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April 30, 2020

What’s done can be undone – the worrying rise in children on remand

If the last five years have taught us anything it’s that nothing is permanent. Progress isn’t linear, it ebbs and flows and sometimes reverses direction.

The huge drop in the number of children in prison in England and Wales, to a quarter of what it was a decade ago, was the subject of The Sheila McKechnie Foundation’s first change network seminar last week. The event looked at how this was achieved, what we can learn from it, and what’s left to do. Transform Justice’s director Penelope Gibbs was on the panel.

Some people feel that those campaigning for further reductions in the number of children in the justice system are squeezing a rag that’s already dry – that the point of diminishing returns has been met. But there are some indications that things may be moving in the wrong direction. One such trend is the increased use of imprisonment of children before their trial (remand).

Numbers on remand reduced by more than half 2008-2016, but they have been increasing since 2016, unlike the sentenced population which continues to fall. And two thirds of those remanded do not go on to get a custodial sentence, which suggests that they perhaps should not have been remanded in the first place.

Transform Justice published a report on use of remand for children in 2018. We found that more children are remanded than is necessary, often for reasons that have little do with the risk they pose. Time-pressured YOT workers can’t put together a bail package quickly enough for the first remand hearing, alternatives may not be explored by the prosecution or the defence, and there’s no accommodation for those children who, for whatever reason, can’t return home.

The problem wasn’t legislation – youth remand law, while not watertight, allows a good defence lawyer to argue the case (often successfully) for bail in almost every case. Guidance for prosecutors, magistrates and defence lawyers makes the right noises. But the spirit of the law and guidance wasn’t reflected in practice. Too many children were still being imprisoned before their trial.

So our recommendations focussed on changing practice, through better training, updating protocols, improved audit trails etc. But the response we often got – from police, YOT workers, magistrates, prosecutors – was along the lines of “all we’ve done is all we can do”.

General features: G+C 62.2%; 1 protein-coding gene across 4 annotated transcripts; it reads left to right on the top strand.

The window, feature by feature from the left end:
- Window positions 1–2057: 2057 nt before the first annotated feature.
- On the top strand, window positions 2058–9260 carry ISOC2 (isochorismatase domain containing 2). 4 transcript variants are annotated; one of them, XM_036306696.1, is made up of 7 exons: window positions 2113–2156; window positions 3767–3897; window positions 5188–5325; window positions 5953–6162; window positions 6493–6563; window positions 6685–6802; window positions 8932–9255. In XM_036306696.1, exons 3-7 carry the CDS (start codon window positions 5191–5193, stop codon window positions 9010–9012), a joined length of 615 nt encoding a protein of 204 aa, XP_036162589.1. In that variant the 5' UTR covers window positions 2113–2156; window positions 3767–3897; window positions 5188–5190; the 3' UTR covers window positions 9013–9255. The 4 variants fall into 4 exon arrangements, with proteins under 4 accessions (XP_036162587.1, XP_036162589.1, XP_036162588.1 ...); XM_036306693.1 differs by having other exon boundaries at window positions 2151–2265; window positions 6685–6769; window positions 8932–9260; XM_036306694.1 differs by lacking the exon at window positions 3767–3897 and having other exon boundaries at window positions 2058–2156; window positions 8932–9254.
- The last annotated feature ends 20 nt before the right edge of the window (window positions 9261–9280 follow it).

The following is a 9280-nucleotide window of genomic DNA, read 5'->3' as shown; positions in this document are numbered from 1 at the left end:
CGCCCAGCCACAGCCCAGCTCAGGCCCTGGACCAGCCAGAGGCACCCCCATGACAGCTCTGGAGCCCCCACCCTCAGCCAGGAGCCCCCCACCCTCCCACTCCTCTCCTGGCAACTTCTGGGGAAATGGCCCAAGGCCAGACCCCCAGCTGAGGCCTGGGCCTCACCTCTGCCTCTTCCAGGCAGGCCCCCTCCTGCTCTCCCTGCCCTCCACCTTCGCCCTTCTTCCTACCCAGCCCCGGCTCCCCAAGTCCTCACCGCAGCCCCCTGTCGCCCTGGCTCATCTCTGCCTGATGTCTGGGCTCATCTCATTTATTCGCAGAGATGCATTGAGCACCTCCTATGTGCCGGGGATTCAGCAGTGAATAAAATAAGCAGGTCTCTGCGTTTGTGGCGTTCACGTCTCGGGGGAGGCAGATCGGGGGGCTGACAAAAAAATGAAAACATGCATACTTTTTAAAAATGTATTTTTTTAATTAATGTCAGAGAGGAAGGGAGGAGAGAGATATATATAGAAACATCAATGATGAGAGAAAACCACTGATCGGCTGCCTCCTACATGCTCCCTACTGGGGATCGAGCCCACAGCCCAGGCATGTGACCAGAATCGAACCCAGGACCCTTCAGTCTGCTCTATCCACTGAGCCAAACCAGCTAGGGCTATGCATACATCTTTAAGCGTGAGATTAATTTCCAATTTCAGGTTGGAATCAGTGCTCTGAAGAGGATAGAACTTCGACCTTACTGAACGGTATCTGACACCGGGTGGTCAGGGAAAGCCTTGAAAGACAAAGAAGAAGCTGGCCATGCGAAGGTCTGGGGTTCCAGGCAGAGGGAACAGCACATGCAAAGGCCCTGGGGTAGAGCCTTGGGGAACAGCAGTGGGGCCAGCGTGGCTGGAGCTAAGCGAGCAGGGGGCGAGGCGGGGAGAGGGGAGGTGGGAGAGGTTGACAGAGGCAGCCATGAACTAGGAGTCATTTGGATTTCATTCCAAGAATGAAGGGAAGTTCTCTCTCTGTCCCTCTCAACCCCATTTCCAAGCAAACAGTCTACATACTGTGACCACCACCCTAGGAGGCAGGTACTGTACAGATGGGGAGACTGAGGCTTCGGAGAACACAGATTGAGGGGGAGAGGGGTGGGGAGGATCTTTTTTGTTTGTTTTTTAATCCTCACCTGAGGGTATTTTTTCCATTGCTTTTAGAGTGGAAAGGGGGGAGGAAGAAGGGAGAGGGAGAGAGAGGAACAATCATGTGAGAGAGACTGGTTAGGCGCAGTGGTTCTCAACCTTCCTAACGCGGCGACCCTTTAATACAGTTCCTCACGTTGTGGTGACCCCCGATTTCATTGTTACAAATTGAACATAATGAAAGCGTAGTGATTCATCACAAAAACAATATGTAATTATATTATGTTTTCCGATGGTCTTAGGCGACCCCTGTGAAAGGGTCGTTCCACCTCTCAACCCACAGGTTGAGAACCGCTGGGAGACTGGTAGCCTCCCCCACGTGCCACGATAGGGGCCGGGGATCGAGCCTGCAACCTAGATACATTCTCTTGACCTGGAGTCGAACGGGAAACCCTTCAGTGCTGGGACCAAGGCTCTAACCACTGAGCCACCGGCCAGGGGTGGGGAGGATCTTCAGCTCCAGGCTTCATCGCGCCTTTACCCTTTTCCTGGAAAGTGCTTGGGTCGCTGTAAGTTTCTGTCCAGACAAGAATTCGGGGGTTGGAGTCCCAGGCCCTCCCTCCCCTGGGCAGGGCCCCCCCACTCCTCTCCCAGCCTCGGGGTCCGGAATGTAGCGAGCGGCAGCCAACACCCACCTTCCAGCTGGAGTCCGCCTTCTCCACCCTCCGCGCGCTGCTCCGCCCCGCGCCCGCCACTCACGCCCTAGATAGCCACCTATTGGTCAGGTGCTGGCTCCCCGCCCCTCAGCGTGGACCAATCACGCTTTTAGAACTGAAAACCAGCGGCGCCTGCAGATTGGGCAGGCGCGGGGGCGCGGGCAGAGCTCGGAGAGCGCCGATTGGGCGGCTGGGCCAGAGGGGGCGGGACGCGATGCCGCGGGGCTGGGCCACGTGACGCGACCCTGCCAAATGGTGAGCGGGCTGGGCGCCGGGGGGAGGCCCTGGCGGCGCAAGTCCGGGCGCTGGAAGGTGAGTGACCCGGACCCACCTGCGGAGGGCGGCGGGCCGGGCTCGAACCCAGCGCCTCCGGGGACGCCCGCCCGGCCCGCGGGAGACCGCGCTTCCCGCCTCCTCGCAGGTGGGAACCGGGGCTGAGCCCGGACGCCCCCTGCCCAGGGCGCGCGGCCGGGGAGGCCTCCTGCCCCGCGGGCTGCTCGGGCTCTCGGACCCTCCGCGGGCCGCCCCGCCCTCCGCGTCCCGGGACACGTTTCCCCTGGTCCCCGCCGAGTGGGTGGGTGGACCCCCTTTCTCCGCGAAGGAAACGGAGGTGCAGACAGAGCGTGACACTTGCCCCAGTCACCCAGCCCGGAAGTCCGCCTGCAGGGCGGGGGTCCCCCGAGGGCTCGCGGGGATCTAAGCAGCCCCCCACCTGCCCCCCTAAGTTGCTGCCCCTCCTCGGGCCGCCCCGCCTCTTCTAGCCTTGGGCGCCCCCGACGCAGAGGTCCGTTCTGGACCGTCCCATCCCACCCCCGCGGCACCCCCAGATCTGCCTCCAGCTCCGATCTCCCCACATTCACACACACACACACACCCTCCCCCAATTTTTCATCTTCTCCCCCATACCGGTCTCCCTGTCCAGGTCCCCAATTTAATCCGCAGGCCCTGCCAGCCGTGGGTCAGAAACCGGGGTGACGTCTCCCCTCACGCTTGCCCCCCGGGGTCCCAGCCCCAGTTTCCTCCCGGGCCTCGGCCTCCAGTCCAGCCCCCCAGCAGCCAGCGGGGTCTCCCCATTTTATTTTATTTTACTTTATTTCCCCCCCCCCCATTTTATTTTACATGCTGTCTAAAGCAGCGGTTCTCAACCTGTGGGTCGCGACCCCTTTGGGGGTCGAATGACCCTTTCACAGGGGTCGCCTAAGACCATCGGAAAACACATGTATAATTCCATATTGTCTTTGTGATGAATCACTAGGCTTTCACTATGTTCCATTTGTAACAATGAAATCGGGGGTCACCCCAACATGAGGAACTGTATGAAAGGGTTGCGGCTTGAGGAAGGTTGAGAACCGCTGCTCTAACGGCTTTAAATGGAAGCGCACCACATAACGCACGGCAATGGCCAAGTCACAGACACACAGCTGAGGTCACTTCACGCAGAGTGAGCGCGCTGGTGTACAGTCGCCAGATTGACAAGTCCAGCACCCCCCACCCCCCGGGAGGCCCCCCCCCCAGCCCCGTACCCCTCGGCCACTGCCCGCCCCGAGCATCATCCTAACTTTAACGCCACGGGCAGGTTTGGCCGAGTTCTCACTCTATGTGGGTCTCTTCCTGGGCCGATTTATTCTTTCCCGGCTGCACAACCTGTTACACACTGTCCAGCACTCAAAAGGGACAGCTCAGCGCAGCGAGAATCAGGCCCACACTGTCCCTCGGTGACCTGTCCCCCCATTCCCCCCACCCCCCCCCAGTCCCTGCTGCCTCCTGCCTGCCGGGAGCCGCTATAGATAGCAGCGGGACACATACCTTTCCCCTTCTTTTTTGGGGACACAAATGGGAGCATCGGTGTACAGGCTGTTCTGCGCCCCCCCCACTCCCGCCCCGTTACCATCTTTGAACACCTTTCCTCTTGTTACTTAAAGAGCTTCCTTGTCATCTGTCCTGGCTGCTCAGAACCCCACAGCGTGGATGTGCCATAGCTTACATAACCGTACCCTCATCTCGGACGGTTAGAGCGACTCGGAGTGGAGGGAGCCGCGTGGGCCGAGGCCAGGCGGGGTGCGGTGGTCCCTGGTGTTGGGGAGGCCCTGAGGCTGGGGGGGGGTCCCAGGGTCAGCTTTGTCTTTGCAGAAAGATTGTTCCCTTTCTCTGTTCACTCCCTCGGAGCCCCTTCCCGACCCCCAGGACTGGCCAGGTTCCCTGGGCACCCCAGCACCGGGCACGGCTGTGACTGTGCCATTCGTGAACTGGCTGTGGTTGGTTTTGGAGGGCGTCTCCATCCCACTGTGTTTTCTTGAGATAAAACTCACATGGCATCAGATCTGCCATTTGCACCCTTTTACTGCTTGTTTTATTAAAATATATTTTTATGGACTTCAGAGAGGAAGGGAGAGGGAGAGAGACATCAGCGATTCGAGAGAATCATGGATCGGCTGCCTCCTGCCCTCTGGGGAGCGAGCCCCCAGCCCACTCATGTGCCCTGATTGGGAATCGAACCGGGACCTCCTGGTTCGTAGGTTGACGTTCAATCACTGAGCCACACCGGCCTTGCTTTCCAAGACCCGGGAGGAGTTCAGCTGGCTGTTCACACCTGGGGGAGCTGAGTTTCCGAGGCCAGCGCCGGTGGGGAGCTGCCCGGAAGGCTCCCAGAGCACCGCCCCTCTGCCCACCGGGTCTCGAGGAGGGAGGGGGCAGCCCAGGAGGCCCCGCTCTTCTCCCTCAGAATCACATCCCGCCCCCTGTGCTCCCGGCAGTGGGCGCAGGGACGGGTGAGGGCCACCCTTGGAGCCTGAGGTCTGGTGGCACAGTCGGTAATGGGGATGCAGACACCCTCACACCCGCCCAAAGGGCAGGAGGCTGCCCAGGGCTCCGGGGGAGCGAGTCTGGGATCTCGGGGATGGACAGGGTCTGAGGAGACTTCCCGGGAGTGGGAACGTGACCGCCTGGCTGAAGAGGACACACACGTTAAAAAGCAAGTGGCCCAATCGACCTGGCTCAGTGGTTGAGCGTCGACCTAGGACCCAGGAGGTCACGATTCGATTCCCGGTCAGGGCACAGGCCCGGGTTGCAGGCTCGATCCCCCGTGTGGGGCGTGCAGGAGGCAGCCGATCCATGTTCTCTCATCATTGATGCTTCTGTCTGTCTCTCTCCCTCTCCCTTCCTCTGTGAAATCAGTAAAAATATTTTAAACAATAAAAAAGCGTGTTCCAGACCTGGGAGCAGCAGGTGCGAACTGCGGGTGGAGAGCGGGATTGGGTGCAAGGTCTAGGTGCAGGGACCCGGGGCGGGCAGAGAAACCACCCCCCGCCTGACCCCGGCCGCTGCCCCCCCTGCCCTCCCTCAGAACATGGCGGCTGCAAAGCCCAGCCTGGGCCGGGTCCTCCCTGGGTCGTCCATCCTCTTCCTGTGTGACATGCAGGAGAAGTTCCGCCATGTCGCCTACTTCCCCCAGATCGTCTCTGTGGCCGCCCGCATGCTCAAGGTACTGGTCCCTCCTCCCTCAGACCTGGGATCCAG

The CPS (Crown Prosecution Service), for example, weren’t convinced they could do more to avoid remanding children. At the time, they pointed to their guidance to prosecutors which said all major decisions in the youth court should be made by a specialist youth prosecutor who is trained in the specifics of youth justice. But it wasn’t clear whether recommending to refuse bail counted as a major decision.

A recent review from HMCPSI (which inspects the CPS) suggests that bail/remand decisions are not sufficiently prioritised. HMCPSI found that youth policy and guidance was not fully applied in most cases and that there were “regional discrepancies” in the quality of casework in youth cases. They also found that, more often than not, arguments for and against remand or bail were not properly set out, and prosecutors did not fully consider if remand was necessary. Key remand decisions were made without involvement of youth specialist prosecutors. Where youth specialists were involved, they were not always sufficiently trained or experienced.

But as our research showed, prosecutors are not the only ones who could influence a reduction in remand. Youth offending teams could set up systems allowing them to start working on bail packages earlier, so they have time to put forward a convincing proposal for managing the child in the community. Courts could ensure no child appears before a bench without a youth-trained magistrate on it. Defence lawyers could always oppose the refusal of bail (which they don’t always do).

Latest figures show 38% of the child custody population is on remand (the highest ever percentage). For the first time ever, more children are on remand than are serving a detention and training order sentence. What’s especially troubling is that by remanding so many children to prison, we discriminate against children from ethnic minorities. In 2018, over half (54%) of children remanded to custody were from black and minority ethnic backgrounds. This figure is greater than the over representation of minority children in prison generally (45%) and significantly more than general 10-17 year old population (18%). Research shows that BAME defendants are more likely to be acquitted or their cases discontinued than other defendants. We don’t know why there has been a spike in remand, or why the proportion of BAME children on remand is so high – research needs commissioning to understand this. One answer may be the increase in prosecutions for knife-crime related offences, prompted by a belief that criminal sanctions can curb serious youth violence.

Last year, the Council of Europe’s Committee for the Prevention of Torture and Inhuman or Degrading Treatment or Punishment put England’s prisons under the microscope. They pointed out that many children remanded in custody were subsequently discharged without being sentenced, an indicator that they probably didn’t need to be remanded in the first place. The government published its response to the report today, saying it aims to “develop options by summer 2020 to reduce the number of children remanded to custody where it is appropriate to do so and while ensuring victims and the public are protected.” Maybe we are on the road to making child remand a genuine last resort.

This blog was written by Fionnuala Ratcliffe, researcher for Transform Justice

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